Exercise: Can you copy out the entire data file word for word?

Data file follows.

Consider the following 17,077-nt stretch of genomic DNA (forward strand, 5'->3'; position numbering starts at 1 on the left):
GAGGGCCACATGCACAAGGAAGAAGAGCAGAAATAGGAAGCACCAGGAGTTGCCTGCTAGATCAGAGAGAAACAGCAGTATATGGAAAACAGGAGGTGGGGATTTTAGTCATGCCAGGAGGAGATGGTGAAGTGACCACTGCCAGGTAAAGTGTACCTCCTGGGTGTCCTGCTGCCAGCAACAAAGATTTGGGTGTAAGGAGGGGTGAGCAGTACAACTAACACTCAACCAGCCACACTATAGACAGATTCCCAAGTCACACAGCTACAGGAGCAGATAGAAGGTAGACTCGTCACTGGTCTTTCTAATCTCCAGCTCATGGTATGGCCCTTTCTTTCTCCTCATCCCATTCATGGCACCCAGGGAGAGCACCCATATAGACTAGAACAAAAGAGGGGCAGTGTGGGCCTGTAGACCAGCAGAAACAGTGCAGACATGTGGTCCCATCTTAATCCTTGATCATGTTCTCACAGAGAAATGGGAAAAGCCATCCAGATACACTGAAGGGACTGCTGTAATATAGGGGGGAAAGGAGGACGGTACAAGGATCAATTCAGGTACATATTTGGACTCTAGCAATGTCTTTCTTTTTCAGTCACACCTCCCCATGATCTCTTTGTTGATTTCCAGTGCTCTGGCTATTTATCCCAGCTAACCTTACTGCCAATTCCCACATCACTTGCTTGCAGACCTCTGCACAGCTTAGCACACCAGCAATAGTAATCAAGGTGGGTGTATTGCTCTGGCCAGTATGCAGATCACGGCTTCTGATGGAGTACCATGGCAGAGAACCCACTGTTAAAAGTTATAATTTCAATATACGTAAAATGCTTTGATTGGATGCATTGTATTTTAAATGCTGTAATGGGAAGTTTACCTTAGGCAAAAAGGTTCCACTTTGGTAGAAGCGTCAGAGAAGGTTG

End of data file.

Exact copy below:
Consider the following 17,077-nt stretch of genomic DNA (forward strand, 5'->3'; position numbering starts at 1 on the left):
GAGGGCCACATGCACAAGGAAGAAGAGCAGAAATAGGAAGCACCAGGAGTTGCCTGCTAGATCAGAGAGAAACAGCAGTATATGGAAAACAGGAGGTGGGGATTTTAGTCATGCCAGGAGGAGATGGTGAAGTGACCACTGCCAGGTAAAGTGTACCTCCTGGGTGTCCTGCTGCCAGCAACAAAGATTTGGGTGTAAGGAGGGGTGAGCAGTACAACTAACACTCAACCAGCCACACTATAGACAGATTCCCAAGTCACACAGCTACAGGAGCAGATAGAAGGTAGACTCGTCACTGGTCTTTCTAATCTCCAGCTCATGGTATGGCCCTTTCTTTCTCCTCATCCCATTCATGGCACCCAGGGAGAGCACCCATATAGACTAGAACAAAAGAGGGGCAGTGTGGGCCTGTAGACCAGCAGAAACAGTGCAGACATGTGGTCCCATCTTAATCCTTGATCATGTTCTCACAGAGAAATGGGAAAAGCCATCCAGATACACTGAAGGGACTGCTGTAATATAGGGGGGAAAGGAGGACGGTACAAGGATCAATTCAGGTACATATTTGGACTCTAGCAATGTCTTTCTTTTTCAGTCACACCTCCCCATGATCTCTTTGTTGATTTCCAGTGCTCTGGCTATTTATCCCAGCTAACCTTACTGCCAATTCCCACATCACTTGCTTGCAGACCTCTGCACAGCTTAGCACACCAGCAATAGTAATCAAGGTGGGTGTATTGCTCTGGCCAGTATGCAGATCACGGCTTCTGATGGAGTACCATGGCAGAGAACCCACTGTTAAAAGTTATAATTTCAATATACGTAAAATGCTTTGATTGGATGCATTGTATTTTAAATGCTGTAATGGGAAGTTTACCTTAGGCAAAAAGGTTCCACTTTGGTAGAAGCGTCAGAGAAGGTTG